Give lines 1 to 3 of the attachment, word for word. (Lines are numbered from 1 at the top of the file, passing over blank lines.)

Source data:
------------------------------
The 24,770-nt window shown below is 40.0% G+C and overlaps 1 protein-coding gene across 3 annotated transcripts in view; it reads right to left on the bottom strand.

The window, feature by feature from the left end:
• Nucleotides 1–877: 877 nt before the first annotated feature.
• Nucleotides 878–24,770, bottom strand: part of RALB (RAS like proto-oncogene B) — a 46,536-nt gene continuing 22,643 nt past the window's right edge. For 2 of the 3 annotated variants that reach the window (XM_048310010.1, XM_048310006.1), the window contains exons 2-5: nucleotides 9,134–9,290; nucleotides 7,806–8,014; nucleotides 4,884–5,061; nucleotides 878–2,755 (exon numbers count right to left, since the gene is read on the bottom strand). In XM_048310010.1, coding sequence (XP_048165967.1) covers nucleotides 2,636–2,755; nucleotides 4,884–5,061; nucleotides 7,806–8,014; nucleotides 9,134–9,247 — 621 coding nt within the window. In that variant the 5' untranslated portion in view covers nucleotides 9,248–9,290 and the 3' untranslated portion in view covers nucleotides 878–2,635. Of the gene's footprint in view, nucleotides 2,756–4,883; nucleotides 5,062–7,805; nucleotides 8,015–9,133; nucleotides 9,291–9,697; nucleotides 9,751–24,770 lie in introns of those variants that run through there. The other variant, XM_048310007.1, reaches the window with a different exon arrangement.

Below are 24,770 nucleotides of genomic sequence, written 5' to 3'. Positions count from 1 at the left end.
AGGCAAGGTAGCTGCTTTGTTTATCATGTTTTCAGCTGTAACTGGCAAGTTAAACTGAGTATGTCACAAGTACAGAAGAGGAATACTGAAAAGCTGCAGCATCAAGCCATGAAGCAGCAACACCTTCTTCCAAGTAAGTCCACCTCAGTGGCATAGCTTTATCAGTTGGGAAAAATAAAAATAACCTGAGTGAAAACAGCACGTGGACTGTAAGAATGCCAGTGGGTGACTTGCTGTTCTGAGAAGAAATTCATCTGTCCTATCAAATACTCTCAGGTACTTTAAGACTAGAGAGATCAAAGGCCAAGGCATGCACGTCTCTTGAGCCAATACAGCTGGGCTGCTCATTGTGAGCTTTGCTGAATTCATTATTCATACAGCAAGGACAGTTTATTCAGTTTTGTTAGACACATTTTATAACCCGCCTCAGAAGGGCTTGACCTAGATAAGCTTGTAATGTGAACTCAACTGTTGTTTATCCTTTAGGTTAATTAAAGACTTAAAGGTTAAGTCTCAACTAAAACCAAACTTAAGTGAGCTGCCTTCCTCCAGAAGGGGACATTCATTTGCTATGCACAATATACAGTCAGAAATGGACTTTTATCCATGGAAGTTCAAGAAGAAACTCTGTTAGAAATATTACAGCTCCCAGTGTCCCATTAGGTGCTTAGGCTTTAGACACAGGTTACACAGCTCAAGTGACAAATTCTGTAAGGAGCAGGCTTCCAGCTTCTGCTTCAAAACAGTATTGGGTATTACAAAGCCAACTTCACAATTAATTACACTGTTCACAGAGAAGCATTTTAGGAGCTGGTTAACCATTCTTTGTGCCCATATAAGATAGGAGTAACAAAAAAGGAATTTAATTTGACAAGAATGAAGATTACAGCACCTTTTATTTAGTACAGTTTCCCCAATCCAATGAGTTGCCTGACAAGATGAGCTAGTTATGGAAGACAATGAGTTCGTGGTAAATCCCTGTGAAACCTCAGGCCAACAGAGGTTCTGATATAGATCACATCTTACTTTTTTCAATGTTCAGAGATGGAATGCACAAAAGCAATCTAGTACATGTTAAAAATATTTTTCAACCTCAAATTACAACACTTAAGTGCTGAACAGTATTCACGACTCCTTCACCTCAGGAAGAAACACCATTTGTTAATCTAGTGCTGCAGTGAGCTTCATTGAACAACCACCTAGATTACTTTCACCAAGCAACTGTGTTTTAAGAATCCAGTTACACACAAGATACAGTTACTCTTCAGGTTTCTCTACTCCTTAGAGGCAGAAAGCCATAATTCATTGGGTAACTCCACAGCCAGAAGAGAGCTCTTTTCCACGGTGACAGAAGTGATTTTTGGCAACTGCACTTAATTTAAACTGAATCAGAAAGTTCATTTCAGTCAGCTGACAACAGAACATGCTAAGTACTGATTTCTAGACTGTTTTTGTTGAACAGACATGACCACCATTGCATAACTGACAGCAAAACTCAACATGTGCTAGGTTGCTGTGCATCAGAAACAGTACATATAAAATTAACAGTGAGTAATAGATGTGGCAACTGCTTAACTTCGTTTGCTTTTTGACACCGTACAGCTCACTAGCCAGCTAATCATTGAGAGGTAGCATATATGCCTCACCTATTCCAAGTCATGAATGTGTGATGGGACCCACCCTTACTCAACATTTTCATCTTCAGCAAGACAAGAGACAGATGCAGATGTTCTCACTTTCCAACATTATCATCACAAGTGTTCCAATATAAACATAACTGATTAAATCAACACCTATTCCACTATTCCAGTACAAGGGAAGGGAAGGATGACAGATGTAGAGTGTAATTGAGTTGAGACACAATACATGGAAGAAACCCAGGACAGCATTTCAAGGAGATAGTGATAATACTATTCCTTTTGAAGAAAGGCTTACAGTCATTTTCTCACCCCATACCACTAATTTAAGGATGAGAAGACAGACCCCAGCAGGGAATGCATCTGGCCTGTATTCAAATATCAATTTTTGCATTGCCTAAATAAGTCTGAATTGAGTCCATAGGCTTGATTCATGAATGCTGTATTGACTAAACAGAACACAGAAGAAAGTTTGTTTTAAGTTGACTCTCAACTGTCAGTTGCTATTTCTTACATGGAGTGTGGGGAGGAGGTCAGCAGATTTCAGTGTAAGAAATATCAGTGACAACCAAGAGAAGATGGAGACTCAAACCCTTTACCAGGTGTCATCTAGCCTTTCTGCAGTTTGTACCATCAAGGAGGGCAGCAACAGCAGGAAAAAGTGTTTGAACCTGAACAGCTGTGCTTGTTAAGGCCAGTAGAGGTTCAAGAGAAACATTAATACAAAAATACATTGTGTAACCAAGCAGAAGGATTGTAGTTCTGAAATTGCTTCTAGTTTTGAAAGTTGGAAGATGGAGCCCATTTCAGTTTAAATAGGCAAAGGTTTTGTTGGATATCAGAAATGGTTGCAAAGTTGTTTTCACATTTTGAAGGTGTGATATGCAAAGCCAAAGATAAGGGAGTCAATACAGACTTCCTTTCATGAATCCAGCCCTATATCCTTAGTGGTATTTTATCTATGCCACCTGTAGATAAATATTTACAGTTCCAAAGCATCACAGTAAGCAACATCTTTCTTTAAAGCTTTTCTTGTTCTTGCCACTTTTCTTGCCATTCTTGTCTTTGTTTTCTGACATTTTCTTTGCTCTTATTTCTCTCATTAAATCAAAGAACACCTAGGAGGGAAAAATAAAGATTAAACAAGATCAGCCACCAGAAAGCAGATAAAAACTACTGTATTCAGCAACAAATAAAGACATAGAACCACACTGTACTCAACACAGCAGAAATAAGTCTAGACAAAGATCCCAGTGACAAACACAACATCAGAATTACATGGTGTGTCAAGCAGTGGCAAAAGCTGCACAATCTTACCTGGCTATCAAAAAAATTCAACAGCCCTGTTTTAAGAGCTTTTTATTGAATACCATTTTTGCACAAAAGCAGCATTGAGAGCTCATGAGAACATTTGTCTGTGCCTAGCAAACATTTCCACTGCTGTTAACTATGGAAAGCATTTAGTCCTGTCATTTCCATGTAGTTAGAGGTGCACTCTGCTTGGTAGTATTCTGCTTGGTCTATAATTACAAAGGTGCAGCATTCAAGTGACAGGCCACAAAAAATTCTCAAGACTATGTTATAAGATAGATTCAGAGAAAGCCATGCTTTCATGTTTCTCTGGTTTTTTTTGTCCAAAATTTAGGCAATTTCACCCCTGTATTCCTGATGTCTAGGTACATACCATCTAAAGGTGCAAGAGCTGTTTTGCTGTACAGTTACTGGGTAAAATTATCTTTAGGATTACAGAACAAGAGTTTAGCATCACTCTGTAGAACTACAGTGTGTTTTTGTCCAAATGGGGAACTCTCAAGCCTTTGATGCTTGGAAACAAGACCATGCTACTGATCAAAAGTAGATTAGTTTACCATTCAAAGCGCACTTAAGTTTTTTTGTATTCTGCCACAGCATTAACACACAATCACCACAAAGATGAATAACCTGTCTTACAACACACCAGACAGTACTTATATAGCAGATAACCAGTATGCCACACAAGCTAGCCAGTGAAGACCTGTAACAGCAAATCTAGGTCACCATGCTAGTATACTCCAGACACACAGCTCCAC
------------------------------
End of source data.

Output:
The 24,770-nt window shown below is 40.0% G+C and overlaps 1 protein-coding gene across 3 annotated transcripts in view; it reads right to left on the bottom strand.

The window, feature by feature from the left end:
• Nucleotides 1–877: 877 nt before the first annotated feature.